Cognitive Space inked a pair of contracts with the Pentagon on Tuesday to automate and improve how quickly information can be shared in space.
The SBIR Phase I contract with the Space Development Agency is the company’s “first engagement” with the Space Force office focused on quick development cycles and proliferated constellations, Cognitive Space founder and CEO Guy de Carufel said.
The Houston startup uses AI to quickly communicate with satellites. The USSF contract tasks Cognitive Space with developing algorithms and hardware to make sure SDA can quickly share information in orbit on missions, including missile detection and early warning data.
“SDA has been mostly focused on deploying experimental satellites to test payloads and laser communications…but more at the hardware level,” de Carufel said in an interview. “They have a long term vision to automate a lot of these systems [and] they see us as a way to get ahead of that.”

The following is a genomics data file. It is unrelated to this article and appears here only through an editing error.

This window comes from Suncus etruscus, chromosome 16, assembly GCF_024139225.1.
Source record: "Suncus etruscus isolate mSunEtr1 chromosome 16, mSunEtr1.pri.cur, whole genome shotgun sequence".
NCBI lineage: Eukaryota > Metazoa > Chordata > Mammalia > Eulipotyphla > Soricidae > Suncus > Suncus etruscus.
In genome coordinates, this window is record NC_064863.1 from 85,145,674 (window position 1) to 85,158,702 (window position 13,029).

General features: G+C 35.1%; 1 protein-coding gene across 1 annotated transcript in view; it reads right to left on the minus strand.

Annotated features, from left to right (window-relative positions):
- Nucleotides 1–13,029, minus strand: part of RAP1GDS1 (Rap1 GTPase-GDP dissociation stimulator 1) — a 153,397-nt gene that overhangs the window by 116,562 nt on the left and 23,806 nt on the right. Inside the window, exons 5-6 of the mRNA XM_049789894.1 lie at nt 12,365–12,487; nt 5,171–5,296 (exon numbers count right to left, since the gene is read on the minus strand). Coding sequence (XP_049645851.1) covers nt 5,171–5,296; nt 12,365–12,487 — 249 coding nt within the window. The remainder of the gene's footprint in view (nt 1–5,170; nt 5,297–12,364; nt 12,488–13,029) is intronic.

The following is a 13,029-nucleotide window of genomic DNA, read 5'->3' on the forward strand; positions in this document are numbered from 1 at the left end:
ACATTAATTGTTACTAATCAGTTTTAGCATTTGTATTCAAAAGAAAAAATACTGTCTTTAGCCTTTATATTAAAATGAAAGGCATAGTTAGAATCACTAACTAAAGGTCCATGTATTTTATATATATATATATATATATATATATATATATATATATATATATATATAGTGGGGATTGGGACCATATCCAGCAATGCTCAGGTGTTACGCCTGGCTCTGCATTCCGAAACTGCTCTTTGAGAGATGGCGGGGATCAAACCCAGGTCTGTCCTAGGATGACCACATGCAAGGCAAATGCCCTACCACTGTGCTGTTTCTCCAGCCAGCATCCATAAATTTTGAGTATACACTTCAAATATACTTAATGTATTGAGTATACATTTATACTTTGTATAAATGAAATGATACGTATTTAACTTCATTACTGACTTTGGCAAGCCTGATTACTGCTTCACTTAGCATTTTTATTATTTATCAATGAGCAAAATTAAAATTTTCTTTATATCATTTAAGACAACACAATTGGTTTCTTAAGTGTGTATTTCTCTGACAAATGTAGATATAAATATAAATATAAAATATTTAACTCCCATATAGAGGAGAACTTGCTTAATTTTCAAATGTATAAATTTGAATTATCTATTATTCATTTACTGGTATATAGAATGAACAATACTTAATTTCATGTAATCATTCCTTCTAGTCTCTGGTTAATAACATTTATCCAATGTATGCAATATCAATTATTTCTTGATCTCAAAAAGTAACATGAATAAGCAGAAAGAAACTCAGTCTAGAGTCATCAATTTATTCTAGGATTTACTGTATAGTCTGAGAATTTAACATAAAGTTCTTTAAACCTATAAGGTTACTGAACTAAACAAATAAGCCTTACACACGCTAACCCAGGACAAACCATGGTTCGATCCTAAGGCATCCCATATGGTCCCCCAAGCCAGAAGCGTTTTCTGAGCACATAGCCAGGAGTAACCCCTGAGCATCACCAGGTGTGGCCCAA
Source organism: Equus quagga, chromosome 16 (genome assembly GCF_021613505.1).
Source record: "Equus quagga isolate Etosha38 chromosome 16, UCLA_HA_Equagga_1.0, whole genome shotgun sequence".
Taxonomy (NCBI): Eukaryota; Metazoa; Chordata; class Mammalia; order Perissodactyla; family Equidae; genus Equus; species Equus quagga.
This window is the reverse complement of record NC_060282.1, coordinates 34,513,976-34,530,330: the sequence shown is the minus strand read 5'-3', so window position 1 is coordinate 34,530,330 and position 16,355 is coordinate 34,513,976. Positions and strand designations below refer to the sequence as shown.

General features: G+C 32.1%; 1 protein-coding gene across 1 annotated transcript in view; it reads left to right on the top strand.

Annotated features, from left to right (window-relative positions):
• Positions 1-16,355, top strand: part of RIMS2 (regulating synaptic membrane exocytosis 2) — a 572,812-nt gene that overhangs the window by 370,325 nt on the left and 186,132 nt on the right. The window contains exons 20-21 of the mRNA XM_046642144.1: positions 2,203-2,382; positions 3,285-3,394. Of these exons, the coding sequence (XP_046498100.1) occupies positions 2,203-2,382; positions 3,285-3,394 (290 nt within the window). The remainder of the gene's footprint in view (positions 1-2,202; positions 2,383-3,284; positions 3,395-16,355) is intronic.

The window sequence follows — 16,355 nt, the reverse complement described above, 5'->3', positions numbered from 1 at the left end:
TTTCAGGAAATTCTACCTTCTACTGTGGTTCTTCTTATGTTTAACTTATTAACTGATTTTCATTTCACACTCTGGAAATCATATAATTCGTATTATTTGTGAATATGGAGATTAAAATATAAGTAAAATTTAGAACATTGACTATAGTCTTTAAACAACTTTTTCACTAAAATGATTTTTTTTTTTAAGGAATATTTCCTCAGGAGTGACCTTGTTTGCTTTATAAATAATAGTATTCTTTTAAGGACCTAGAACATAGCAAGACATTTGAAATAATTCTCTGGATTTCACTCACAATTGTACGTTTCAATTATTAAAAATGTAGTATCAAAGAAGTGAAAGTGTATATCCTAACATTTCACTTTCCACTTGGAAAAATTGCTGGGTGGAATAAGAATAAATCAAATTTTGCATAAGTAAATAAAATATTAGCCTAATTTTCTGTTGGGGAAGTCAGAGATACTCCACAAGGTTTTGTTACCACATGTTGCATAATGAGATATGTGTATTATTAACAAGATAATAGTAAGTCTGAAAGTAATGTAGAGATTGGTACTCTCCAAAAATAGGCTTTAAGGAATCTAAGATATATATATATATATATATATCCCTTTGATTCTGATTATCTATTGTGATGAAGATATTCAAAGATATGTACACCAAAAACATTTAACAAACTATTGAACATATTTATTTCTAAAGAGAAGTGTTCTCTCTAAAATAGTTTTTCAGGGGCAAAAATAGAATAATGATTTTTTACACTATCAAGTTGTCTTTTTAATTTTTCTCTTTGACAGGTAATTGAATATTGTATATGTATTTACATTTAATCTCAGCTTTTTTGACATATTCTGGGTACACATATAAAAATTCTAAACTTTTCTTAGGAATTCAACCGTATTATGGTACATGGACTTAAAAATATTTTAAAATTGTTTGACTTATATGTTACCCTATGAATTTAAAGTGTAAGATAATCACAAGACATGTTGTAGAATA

Cognitive Space is handling the machine-learning piece of the $275,000-contract, while its partner, Southwest Research Institute, will take the hardware lead.
Cognitive Space also received a $1.2M contract from the Air Force Research Lab to continue to develop its Cognitive Interference Tasking product, which will allow the military to autonomously task satellites and improve space situational awareness. This contract builds on a $1.5M award the company won in 2020 to begin developing the technology for the AFRL’s hybrid space architecture.
De Carufel said the non-dilutive DOD grants are further developing technology that’s directly applicable to the company’s commercial offerings as well.
“This effort with the Air Force is allowing us to see how we can help the market as whole connect different devices and different sensor types to really give you a full view from different dimensions of what’s going on,” he said.